What does ‘recovery’ mean for this Bitcoin market’s prospects
Given Bitcoin‘s recent price action, and as many call it, a rather dramatic one at that, there was a lot of activity in the market recently. While the spot market was quick to react to this price rally, the Options market saw some interesting trends too. The stark difference between the trends spotted in the Options market before and after the price rally, however, brought forth some compelling contrasts in the space.
Now, a recent analysis by Ecoinometrics, done before Bitcoin’s 8% price gains, had highlighted that the daily traded volume in the Futures market remained very low even though the Open Interest climbed to 40K BTC. The same was “nothing earth-shattering,” according to the same.
However, looking at a more short-term chart for daily volume and Open Interest, it was notable that daily volumes for Bitcoin Futures peaked for the first time this month when BTC hikes. Daily volumes stood at $1.87 billion while the Open Interest was $1.28 billion on 21 July. What’s more, the jump in daily volumes was more than double, when compared to the previous day.
It’s also worth highlighting, however, that as soon as the uptrend settled down, so did these figures, with the volume falling soon after as the OI stalled.
The aforementioned Ecoinometrics report also touched upon a recent Commitment of Traders report, one highlighting that the retail crowd “was giving up on the bull market.” It mentioned,
“All hope is gone and some have even turned short. The result is a level of net positions which is almost as low as during the crash of March 2020.”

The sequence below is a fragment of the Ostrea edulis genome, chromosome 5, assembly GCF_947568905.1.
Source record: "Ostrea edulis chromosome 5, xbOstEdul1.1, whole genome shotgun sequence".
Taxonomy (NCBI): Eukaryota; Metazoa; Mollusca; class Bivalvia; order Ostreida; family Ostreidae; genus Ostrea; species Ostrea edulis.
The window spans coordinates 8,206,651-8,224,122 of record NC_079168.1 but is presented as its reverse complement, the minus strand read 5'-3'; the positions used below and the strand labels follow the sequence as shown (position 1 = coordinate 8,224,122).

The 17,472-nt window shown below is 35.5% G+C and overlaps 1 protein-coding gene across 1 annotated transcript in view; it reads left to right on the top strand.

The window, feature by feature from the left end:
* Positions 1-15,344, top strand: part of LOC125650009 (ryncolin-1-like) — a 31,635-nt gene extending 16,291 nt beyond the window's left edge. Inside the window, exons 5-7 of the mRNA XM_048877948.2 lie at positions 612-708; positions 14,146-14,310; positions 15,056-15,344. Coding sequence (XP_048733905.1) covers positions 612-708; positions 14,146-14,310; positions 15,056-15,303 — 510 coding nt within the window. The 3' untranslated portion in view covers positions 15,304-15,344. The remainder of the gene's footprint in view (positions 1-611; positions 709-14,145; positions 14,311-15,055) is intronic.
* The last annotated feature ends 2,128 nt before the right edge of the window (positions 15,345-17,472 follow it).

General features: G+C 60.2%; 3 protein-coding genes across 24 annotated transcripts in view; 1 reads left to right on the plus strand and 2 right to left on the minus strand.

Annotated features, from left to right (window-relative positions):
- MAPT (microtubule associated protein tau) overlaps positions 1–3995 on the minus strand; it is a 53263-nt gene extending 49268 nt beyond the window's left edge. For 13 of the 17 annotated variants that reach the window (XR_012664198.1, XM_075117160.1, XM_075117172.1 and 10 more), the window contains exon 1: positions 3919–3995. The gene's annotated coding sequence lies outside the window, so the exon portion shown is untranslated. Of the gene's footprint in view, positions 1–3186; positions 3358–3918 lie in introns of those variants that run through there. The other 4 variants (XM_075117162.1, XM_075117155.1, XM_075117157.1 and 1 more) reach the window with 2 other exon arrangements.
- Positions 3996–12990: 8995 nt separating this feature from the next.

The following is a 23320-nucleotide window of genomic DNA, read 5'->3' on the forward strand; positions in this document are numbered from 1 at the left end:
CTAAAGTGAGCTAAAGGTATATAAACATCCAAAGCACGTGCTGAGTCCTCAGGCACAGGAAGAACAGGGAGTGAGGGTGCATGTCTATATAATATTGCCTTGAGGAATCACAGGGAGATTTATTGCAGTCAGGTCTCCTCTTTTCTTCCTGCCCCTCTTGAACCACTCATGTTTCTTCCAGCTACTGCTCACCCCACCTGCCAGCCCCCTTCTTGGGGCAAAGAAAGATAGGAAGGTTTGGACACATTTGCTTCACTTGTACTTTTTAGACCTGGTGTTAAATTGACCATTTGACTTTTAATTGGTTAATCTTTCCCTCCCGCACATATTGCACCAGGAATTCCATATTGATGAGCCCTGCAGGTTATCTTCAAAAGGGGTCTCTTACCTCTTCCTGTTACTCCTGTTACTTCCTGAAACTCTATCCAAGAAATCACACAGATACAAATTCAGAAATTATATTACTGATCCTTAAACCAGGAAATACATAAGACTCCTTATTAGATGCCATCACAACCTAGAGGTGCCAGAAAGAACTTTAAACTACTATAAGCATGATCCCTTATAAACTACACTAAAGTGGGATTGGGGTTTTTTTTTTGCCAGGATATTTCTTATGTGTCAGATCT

What’s more, the declining excitement in the Options market was also highlighted by Robinhood Markets, Inc. in its amended prospectus released earlier this week. Per the said document, revenue would be lower in the third quarter of 2021 relative to the second quarter as a result of “decreased levels of trading activity relative to the record highs in trading activity, particularly in cryptocurrencies, during the three months ended June 30, 2021.”
Here, it’s worth noting that in spite of the 8% price hike on 21 July, on the one-hour chart, Bitcoin failed to hold on to the $32k levels. Bitcoin, trading at $31,798 at press time, had already fallen significantly from a local high of $32.8k, a fall that corresponded with the fall in OI and Futures volumes.
On the contrary, it was a good sign that Bitcoin Futures’ short liquidations saw a sharp spike, which was the highest recorded since the beginning of this month. This could mean that fewer people expected the prices to go down further below $30k. Additionally, a rise in Futures Open Interest corresponded with a slight rise in Futures volume (for all exchanges), as pictured in the chart below, before corrections somewhat stalled its uptrend.
While this short liquidation did point towards a slight change in sentiment, the spread between spot BTC and the Futures isn’t what it used to be and we are still at 3 times the amount of short contracts when compared to the start of 2020.
Thus, the future of the Futures market seems somewhat blurry, at least for the time being. However, keeping an eye on the liquidation trend and put-call ratios over the coming week, as well as on the Futures volumes, will better clarify the scenario.